Some hedge plants, including some particularly popular hedge plant varieties, have poisonous plant parts. However, this need not be a problem; hedges are planted primarily to be admired and to provide privacy in the garden. For small children and pets, however, a hedge with poisonous plant parts can become a danger. Therefore, we are happy to tell you a little more about poisonous hedge plants and we will inform you about exactly which plant parts are poisonous now. We will also suggest a few alternatives. Hopefully, you will be able to make a good choice that suits your garden needs and situation.
The yew is actually quite poisonous
It may be that the yew tree is one of the most beloved conifers in Europe, but children and animals should take precaution not to come near it. In fact, almost all plant parts of the yew are poisonous. The poison of the yew is strong enough to kill even livestock, so for smaller creatures, eating yew plant parts is downright life-threatening. The berries that appear on the female yew after flowering also look particularly inviting due to their striking color. Although the flesh is sweet and even edible, however, the seeds contain poisonous substances, such as Taxin A and B, which only a bird’s stomach can handle well.
If you still prefer a yew hedge in the garden, then you really do not need to give up your desire. Do not have pets, but children? Then you could use, for example, only male, non-fruiting cup yew, which does not get berries. The needles and trunk of the yew hedge will still be poisonous, but children won’t be so quick to put these plant parts in their mouths. In addition, a yew hedge without berries can also hold its tight, formal shape more easily. Tree-of-life hedges, mock cypress hedges and Leyland cypress hedges are then good, non-toxic alternatives. However, conifers should be cut back more often than yews, especially Leyland cypress. You should already pay attention to this.
The toxicity of cherry laurel hedges is low.
Another popular evergreen hedge plant with toxic plant parts is the cherry laurel. The risk for children is significantly lower with a cherry laurel than with a yew. In fact, cherry laurel berries are less noticeable and much less life-threatening than yew berries. If your child eats fewer than five yew berries, it is usually sufficient if your child then drinks plenty of water, thereby neutralizing the berries’ prussic acid. If several berries are eaten, then you should go to the doctor. This is more difficult with animals because the leaves, twigs, trunk and roots contain more poison than the relatively small seeds of the berries.
The Japanese aukube, which is quite similar to the cherry laurel, is also slightly poisonous. However, the poisonous plant parts of this hedge plant are much less toxic than the plant parts of a cherry laurel hedge. Nevertheless, you should be extra careful if there are animals near the hedge. By the way, this does not mean that Japanese aukuben hedges or even cherry laurel hedges in general should not be used where children or animals spend time every day. In that case, you should always pay close attention and contact a doctor immediately after accidentally eating poisonous parts of the plant, so that major problems can not arise in the first place.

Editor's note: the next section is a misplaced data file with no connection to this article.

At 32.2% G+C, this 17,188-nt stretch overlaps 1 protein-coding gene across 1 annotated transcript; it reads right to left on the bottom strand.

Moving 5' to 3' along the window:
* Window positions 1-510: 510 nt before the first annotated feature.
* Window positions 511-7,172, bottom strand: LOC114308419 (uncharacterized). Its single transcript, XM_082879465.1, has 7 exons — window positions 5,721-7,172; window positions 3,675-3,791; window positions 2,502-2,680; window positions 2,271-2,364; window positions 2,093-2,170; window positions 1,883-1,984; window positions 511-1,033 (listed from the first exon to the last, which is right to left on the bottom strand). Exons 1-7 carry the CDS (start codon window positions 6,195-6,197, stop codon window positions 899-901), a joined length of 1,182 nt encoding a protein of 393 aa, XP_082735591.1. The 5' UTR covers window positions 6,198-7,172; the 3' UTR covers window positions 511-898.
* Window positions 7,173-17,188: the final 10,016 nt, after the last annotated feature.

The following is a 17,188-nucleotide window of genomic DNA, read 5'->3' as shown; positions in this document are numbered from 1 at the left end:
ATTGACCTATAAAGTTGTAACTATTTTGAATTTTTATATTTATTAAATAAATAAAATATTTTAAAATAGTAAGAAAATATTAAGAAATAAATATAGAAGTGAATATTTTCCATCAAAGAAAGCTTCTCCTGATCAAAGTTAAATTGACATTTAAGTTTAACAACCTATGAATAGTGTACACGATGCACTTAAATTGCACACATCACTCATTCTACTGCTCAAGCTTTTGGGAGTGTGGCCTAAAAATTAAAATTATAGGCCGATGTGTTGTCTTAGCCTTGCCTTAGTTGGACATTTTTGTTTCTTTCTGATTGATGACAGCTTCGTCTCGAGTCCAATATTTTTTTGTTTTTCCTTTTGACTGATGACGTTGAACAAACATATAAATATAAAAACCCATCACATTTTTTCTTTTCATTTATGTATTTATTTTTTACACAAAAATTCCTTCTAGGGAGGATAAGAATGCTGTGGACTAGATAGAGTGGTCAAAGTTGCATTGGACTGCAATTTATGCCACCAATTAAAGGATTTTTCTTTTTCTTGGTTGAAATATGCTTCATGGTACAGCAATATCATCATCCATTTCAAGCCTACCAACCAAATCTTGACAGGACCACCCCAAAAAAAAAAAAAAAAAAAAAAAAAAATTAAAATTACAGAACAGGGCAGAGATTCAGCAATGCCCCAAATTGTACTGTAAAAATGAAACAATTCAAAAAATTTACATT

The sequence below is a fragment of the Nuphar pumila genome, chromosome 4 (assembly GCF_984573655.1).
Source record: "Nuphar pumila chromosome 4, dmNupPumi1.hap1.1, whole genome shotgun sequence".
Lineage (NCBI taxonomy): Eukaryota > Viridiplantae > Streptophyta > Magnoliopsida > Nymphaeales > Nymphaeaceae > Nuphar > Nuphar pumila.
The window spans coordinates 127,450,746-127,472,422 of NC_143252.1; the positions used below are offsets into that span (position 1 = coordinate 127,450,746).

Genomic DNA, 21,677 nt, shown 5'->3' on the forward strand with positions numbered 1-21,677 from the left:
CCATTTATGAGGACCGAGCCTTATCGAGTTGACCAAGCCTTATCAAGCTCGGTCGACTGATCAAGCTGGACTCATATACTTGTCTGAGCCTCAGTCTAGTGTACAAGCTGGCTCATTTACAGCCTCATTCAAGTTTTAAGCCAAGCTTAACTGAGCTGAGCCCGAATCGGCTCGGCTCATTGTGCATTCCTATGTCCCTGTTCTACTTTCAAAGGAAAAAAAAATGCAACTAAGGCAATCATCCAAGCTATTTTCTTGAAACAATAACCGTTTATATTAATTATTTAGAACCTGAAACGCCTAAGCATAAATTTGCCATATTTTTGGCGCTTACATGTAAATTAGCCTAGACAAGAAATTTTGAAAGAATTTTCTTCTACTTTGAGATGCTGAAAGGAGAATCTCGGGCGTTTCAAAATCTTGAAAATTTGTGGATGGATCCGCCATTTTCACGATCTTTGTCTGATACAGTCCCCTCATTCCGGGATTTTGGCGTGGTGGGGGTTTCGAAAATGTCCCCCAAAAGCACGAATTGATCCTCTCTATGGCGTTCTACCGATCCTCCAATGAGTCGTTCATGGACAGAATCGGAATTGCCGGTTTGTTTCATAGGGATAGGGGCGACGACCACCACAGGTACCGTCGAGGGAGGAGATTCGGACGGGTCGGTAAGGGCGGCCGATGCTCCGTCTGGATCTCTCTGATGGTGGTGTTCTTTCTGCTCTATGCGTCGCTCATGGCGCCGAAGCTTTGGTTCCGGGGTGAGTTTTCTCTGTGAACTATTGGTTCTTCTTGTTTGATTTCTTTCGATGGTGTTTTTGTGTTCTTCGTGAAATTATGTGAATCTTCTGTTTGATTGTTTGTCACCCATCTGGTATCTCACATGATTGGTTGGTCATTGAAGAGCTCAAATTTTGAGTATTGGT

Other poisonous hedge plants
The poisonous hedge plants we have already mentioned are all evergreens. Unfortunately, we couldn’t mention all the hedge plants because the plant parts of a boxwood are also poisonous. Take the Japanese holly if you are looking for boxwood substitutes. This often-used boxwood substitute does have slightly poisonous berries, but this toxicity is less risky. The nearly evergreen privet is also poisonous, as is holly, although accidentally eating holly berries in small amounts is not fatal. Colorful firethorn berries are also mildly poisonous, but the sharp thorns on the branches will ensure that firethorn berries are not eaten quickly. Firethorn berries attack the digestive process.
There is more choice in deciduous hedge plants, although the seeds of kuper rock pear berries are still mildly poisonous. Nevertheless, there are still enough flowering hedge plants that even get edible fruits, such as rose hips of dog rose or potato rose. The beech hedge and the hornbeam, which looks similar to the beech hedge, can be planted in a garden without any problems by curious children and animals running around. Beech hedges also make wonderful privacy hedges. The field maple, by the way, is also a wonderful non-toxic hedge plant. The encroaching hawthorn is also a plant that is non-toxic. However, the thorns of a common hawthorn can cause injury.
Additional advice about poisonous hedge plants
Do you need advice when it comes to choosing non-toxic hedge plants that can be planted in the garden without hesitation? Are you not sure about the plants in your garden? Then we will be happy to help you, because our hedge plant experts are always here for you. As we said before, poisonous hedge plants do not quite automatically lead to life-threatening situations in your garden, but with our help you will know what to expect and what precautions you might want to take when planting a pretty yew hedge, cherry laurel hedge, boxwood hedge, privet hedge or any other hedge with poisonous plant parts in your garden.